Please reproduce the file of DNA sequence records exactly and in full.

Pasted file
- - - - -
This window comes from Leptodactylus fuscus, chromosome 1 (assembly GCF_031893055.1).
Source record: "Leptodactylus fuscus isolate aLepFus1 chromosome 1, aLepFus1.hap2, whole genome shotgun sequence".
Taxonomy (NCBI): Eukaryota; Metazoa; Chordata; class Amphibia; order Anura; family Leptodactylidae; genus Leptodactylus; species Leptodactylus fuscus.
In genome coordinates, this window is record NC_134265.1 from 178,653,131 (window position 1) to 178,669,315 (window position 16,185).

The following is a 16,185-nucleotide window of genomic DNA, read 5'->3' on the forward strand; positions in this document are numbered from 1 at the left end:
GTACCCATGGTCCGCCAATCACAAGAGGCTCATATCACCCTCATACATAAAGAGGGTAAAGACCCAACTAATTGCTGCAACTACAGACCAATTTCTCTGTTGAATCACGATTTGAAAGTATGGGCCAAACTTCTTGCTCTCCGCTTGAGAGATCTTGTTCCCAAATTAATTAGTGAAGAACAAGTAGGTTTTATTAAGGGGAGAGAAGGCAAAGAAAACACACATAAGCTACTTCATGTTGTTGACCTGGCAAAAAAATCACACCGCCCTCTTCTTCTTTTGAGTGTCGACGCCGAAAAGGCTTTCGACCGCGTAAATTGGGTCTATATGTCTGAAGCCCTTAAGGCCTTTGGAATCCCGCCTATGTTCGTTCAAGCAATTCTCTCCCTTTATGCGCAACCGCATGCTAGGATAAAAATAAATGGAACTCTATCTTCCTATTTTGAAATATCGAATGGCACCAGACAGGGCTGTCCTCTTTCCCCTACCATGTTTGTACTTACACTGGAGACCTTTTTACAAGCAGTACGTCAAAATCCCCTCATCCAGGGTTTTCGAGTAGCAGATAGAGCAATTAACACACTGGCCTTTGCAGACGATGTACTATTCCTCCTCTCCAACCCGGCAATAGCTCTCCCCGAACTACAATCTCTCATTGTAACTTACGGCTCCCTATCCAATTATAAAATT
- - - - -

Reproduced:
This window comes from Leptodactylus fuscus, chromosome 1 (assembly GCF_031893055.1).
Source record: "Leptodactylus fuscus isolate aLepFus1 chromosome 1, aLepFus1.hap2, whole genome shotgun sequence".
Taxonomy (NCBI): Eukaryota; Metazoa; Chordata; class Amphibia; order Anura; family Leptodactylidae; genus Leptodactylus; species Leptodactylus fuscus.
In genome coordinates, this window is record NC_134265.1 from 178,653,131 (window position 1) to 178,669,315 (window position 16,185).

The following is a 16,185-nucleotide window of genomic DNA, read 5'->3' on the forward strand; positions in this document are numbered from 1 at the left end:
GTACCCATGGTCCGCCAATCACAAGAGGCTCATATCACCCTCATACATAAAGAGGGTAAAGACCCAACTAATTGCTGCAACTACAGACCAATTTCTCTGTTGAATCACGATTTGAAAGTATGGGCCAAACTTCTTGCTCTCCGCTTGAGAGATCTTGTTCCCAAATTAATTAGTGAAGAACAAGTAGGTTTTATTAAGGGGAGAGAAGGCAAAGAAAACACACATAAGCTACTTCATGTTGTTGACCTGGCAAAAAAATCACACCGCCCTCTTCTTCTTTTGAGTGTCGACGCCGAAAAGGCTTTCGACCGCGTAAATTGGGTCTATATGTCTGAAGCCCTTAAGGCCTTTGGAATCCCGCCTATGTTCGTTCAAGCAATTCTCTCCCTTTATGCGCAACCGCATGCTAGGATAAAAATAAATGGAACTCTATCTTCCTATTTTGAAATATCGAATGGCACCAGACAGGGCTGTCCTCTTTCCCCTACCATGTTTGTACTTACACTGGAGACCTTTTTACAAGCAGTACGTCAAAATCCCCTCATCCAGGGTTTTCGAGTAGCAGATAGAGCAATTAACACACTGGCCTTTGCAGACGATGTACTATTCCTCCTCTCCAACCCGGCAATAGCTCTCCCCGAACTACAATCTCTCATTGTAACTTACGGCTCCCTATCCAATTATAAAATT